'This one means more'
André Lowe, Senior Staff Reporter
Bolt gets greater satisfaction from London 100m triumph
"I showed the world that I am the best." Usain Bolt had a lot to prove going into last night's Olympics 100m finals, but after a 9.63 seconds victory inside the London Olympic Stadium, the message is clear: 'Operation Legend' is still on track for the big Jamaican.
"This is just one step, I still have another step to take in the 200m. I need to win that and then after that it will be left to the fans and the media to determine if I m a legend. But I think that is what it will take," said Bolt, who along with Yohan Blake, who finished second in a personal best equalling 9.75 seconds, took Jamaica's medal tally to four (two gold, one silver and one bronze).
Bolt, also shared that he is more pleased with this win compared to his world record-breaking triumph at the Beijing Olympics four years ago, because of the challenges he had to endure this season and the doubt around his ability to successfully defend his title.
"This one means more because a lot of people were doubting me saying a lot of things that a lot of people could beat me and that I wouldn't win," said Bolt. "It means more because I showed the world that I am without a doubt the best and this is where I want to become a legend.
"I came to the championships slightly worried because I wasn't racing as much, but after the semi-finals I felt smooth and I was confident that I could do it," Bolt added.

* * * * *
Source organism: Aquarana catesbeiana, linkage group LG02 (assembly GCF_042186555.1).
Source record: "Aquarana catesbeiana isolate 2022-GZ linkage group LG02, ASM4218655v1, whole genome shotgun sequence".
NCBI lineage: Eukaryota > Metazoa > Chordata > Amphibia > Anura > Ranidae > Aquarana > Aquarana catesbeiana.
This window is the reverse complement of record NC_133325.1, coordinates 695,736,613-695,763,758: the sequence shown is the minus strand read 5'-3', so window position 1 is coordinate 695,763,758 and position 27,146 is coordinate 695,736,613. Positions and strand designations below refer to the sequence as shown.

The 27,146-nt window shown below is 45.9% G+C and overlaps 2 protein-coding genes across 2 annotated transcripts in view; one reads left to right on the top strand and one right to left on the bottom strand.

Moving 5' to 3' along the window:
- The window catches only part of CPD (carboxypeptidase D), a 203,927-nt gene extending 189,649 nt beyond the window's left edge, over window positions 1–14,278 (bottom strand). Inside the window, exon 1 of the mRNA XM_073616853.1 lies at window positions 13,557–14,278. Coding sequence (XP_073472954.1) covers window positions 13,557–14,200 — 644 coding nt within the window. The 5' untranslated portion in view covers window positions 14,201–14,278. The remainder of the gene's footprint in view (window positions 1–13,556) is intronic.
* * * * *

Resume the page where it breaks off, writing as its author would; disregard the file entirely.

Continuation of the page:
Justin Gatlin was third in 9.79, while Asafa Powell suffered another Olympics heartbreak after he was forced to pull up short of the finish line after aggravating his groin injury, as seven of the eight finalists dipped below 10 seconds, making this the fastest ever 100m at the Olympic Games.
Blake was extremely happy with his silver medal and is already thinking of the 200m showdown where he plans to once again test his training partner.
Despite the rivalry, their rapport was clear as the two were seen before and after the semi-finals and finals joking around. Bolt was on one occasion seen talking at length to the 22-year-old. Blake shared that Bolt was helping him to stay calm and encouraged him right throughout.
"I am not disappointed at all, I have to give God thanks and my coach Glen Mills. Everything has been going according to plan, I got a medal in my first Olympics, Usain Bolt got the better of me tonight, but it's still a Jamaica one-two, so I am happy," said Blake.
"He (Bolt) knows that it's my first Olympics and he told me to stay calm and that nervousness is a part of it and that I should keep my head up and I think it was a really good race on the day," Blake shared.
Kimberly Williams, 14.48m, and Trecia Smith with a season best 14.35m were sixth and seventh, respectively, in the women's triple jump final while Novelene Williams-Mills, 50.11, and Rosemarie Whyte, 50.79, finished fifth and eight in the women's 400m final.
The triple jump was won by Olga Rypakova (Kazakhstan) with a 14.98m mark, while Colombian Caterine Ibarguen, 14.80m was second and Ukrainian Olha Saladuha was third in 14.79m.
Jamaican-born American runner, Sanya Richards-Ross (49.55), took the gold medal in the 400m ahead of home girl Christine Ohuruogu (49.70) and another American, DeeDee Trotter (49.72).
Dane Hyatt finished sixth in his 400m semis with a time of 45.59.
Leford Green will continue the medal assault today as he lines up in the men's 400m hurdles final, while 100m champion Shelly-Ann Fraser-Pryce restarts her double campaign, along with defending champion Veronica Campbell-Brown, and Sherone Simpson in the 200m heats.
Brigitte Foster-Hylton, Latoya Greaves and Shermaine Williams will open up in the 100m hurdles heats, while Jason Morgan and Traves Smikle will compete in the discus qualifiers.